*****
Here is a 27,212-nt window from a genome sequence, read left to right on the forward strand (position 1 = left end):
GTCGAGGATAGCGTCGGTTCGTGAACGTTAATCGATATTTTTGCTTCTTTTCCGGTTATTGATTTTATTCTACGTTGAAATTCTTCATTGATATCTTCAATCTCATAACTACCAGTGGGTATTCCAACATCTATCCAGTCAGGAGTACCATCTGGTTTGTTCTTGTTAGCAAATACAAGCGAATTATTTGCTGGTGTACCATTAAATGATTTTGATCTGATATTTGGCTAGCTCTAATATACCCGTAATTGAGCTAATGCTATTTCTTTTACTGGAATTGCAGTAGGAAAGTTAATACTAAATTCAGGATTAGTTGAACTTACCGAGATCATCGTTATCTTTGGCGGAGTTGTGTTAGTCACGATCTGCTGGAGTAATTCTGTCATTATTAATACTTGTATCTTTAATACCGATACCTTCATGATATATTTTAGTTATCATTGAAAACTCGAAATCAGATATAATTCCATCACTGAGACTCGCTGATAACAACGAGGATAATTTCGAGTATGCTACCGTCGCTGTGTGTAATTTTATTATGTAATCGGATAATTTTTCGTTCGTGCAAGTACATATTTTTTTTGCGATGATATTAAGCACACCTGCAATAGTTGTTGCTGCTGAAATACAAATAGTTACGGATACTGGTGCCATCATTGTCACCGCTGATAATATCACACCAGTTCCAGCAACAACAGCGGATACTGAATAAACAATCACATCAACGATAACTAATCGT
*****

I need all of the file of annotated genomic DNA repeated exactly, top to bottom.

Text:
Here is a 27,212-nt window from a genome sequence, read left to right on the forward strand (position 1 = left end):
GTCGAGGATAGCGTCGGTTCGTGAACGTTAATCGATATTTTTGCTTCTTTTCCGGTTATTGATTTTATTCTACGTTGAAATTCTTCATTGATATCTTCAATCTCATAACTACCAGTGGGTATTCCAACATCTATCCAGTCAGGAGTACCATCTGGTTTGTTCTTGTTAGCAAATACAAGCGAATTATTTGCTGGTGTACCATTAAATGATTTTGATCTGATATTTGGCTAGCTCTAATATACCCGTAATTGAGCTAATGCTATTTCTTTTACTGGAATTGCAGTAGGAAAGTTAATACTAAATTCAGGATTAGTTGAACTTACCGAGATCATCGTTATCTTTGGCGGAGTTGTGTTAGTCACGATCTGCTGGAGTAATTCTGTCATTATTAATACTTGTATCTTTAATACCGATACCTTCATGATATATTTTAGTTATCATTGAAAACTCGAAATCAGATATAATTCCATCACTGAGACTCGCTGATAACAACGAGGATAATTTCGAGTATGCTACCGTCGCTGTGTGTAATTTTATTATGTAATCGGATAATTTTTCGTTCGTGCAAGTACATATTTTTTTTGCGATGATATTAAGCACACCTGCAATAGTTGTTGCTGCTGAAATACAAATAGTTACGGATACTGGTGCCATCATTGTCACCGCTGATAATATCACACCAGTTCCAGCAACAACAGCGGATACTGAATAAACAATCACATCAACGATAACTAATCGT